What are the MEES Regulations?
The Minimum Energy Efficiency Standard (MEES) was introduced in March 2015 by the Energy Efficiency (Private Rented Property) (England and Wales) Regulations 2015. The MEES Regulations will come into force as of 1st April 2018.
At present commercial buildings have an energy efficiency rating between A and G. Under the MEES Regulations, as of 1st April 2018 it will be unlawful for a landlord to renew an existing tenancy or grant a new tenancy of a property with an EPC rating of below an E rating unless an exemption is registered. But how will these regulations affect properties which are sub-standard where an agreement for lease is exchanged before 1st April deadline? If completion of the lease takes place after 1st April will the landlord still have to comply with the MEES regulations?
Agreements for Lease exchanged prior to the 1st April deadline
The MEES Regulations define the relevant date to be applied as being the date of the grant of the lease, in other words completion of the lease itself, rather than exchange of an agreement for lease. Therefore no allowance is made for leases which are granted after 1st April where the agreements were exchanged before that date, the MEES Regulations will apply regardless. However it may be possible for the landlord to obtain a temporary exemption in order to make the letting lawful.
What can the Landlord do?
What can the landlord do if they are legally bound to an agreement for lease on such a property where completion will take place after the 1st April deadline?
Register an Exemption I
It is possible to register a temporary exemption which will make unlawful lettings lawful under the MEES Regulations. One such example is where a landlord is subject to a contractual obligation to grant a new lease. This would allow a landlord to register an exemption where an agreement for lease is exchanged before 1st April 2018 but will not complete until after that date. However, there is a suggestion within the government’s guidance information that such an exemption would only be available to those landlords who inherit a contractual obligation to grant a lease, for example buying a property which is already subject to an agreement for lease.
If the exemption can be applied, then it will only be valid if it has been registered in the Private Rented Sector exemptions register and it will also only be valid for six months from the date of the letting. After those six months, the landlord will either need to look to register a longer term exemption if available, or have carried out sufficient energy efficient works to bring the rating up to at lease an E rating.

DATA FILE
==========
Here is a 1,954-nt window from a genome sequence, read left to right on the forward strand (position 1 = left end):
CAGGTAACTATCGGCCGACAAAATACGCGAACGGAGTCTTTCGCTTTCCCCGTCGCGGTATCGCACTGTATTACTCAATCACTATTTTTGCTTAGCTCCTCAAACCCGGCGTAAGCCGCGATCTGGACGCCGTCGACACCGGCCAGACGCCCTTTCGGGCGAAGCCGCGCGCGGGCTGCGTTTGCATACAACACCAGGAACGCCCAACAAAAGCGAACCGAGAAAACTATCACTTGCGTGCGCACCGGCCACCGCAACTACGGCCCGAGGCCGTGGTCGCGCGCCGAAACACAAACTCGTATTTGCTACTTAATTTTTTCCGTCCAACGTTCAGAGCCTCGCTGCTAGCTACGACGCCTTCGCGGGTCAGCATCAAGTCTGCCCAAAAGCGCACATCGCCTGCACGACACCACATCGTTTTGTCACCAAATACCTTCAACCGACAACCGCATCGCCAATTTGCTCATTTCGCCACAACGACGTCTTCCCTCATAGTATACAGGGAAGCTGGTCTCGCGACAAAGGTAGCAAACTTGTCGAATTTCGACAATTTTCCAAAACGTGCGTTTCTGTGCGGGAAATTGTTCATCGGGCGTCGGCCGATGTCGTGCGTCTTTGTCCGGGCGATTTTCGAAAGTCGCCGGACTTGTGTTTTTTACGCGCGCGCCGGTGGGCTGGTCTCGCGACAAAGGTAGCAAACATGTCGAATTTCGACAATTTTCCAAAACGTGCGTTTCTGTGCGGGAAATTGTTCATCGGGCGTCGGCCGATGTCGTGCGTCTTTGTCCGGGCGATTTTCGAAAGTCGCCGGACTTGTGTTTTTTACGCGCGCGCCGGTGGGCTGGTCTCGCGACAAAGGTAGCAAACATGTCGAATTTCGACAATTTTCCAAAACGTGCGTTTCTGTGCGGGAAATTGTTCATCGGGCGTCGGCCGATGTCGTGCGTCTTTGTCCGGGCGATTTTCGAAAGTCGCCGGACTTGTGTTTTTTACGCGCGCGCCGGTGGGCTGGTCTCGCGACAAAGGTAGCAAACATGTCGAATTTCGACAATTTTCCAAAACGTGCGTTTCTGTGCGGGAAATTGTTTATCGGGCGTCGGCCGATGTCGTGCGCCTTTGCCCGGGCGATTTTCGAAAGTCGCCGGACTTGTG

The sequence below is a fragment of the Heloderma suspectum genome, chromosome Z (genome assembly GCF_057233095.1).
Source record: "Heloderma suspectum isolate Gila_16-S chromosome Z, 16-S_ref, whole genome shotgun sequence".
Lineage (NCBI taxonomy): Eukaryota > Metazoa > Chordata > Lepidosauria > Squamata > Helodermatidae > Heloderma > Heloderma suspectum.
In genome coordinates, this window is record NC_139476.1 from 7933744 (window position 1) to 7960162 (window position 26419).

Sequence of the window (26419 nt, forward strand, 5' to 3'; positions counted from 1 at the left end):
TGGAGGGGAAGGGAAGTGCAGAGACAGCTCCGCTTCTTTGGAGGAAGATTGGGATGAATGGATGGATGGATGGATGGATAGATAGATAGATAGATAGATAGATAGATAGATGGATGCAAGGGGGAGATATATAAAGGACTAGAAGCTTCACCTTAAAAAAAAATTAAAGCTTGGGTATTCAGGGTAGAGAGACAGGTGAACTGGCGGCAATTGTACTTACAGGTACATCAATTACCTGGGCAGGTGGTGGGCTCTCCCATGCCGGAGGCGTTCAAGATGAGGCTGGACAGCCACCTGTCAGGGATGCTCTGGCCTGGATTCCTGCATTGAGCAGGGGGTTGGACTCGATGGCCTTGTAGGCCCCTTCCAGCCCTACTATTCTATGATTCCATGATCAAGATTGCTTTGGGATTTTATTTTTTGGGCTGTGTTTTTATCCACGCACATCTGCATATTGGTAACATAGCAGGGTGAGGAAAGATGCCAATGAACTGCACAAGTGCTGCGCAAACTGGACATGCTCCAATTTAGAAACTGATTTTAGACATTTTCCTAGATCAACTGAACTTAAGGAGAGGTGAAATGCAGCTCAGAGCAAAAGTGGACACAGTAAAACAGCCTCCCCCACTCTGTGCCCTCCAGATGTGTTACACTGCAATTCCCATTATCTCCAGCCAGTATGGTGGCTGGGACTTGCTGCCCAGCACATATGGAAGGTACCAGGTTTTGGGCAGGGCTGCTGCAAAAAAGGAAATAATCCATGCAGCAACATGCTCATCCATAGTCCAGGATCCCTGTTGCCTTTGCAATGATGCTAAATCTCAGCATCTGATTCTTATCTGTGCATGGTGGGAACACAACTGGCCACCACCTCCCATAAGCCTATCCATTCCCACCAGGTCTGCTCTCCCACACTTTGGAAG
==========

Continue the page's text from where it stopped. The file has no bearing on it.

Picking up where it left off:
It could be agreed by both parties to bring completion of the lease forward to before 1st April 2018. It will need to be determined by all those involved whether this is commercially viable based on any other conditions which need to be met before completion can occur, for example obtaining planning permission. However, this may only be a temporary solution as if the term of the lease extends beyond 1st April 2023 (or 1st April 2020 for domestic properties) then the MEES Regulations will prohibit the landlord continuing to let from that date unless an exemption applies.
It could be agreed by both parties to include a longstop date in the agreement for lease of 31st March 2018 then either party may walk away if the conditions for the grant of the lease had not been satisfied by that date. This would allow both parties a way out of the agreement and would also avoid breaching the MEES Regulations if it becomes clear that it will not be possible to complete before 1st April 2018.
Energy Efficient Improvements
Works could be undertaken at the property in order to bring the EPC rating to at least an E rating. It would need to be negotiated as to who would be responsible for the cost of the works and performing them however it is likely that both would fall on the shoulders of the landlord as it is the landlord’s responsibility to comply with the MEES Regulations.
Tenant to find alternative premises
The tenant may wish to look elsewhere for alternative premises which might be more energy efficient and therefore would not cause any such issues under the MEES Regulations.
If the Tenant is obtaining funding as part of the grant of the lease then of course the lender’s requirements will need to be considered in relation to the MEES Regulations. Depending on what the Lender’s requirements are then this may mean that one or more of the above options cannot be applied.
What are the penalties for non-compliance?
The penalty for renting out a property for a period of fewer than three months in breach of the MEES Regulations will be equivalent to 10% of the property’s rateable value, subject to a minimum penalty of £5,000 and a maximum of £50,000. After three months, the penalty rises to 20% of the rateable value, with a minimum penalty of £10,000 and a maximum of £150,000.
It is therefore vital that landlords and tenants who are currently negotiating agreements for lease which may not complete before 1st April consider the effect of the MEES Regulations on the transaction. Such examples could be those agreements which are conditional on planning permission being obtained or works being carried out.
The penalties for non-compliance could make a vast financial impact on Landlords and therefore they must begin making preparations for the regulations to come into force on 1st April 2018. Therefore the EPC rating of the premises should be checked during the early stages of the transaction and if the current rating is below E, then action should be taken to ensure that no breach of the MEES Regulations occurs.
For more information please refer to the government’s guidance in relation to the MEES Regulations
For any advice on Commercial Property, call our specialist team on 0800 088 6004.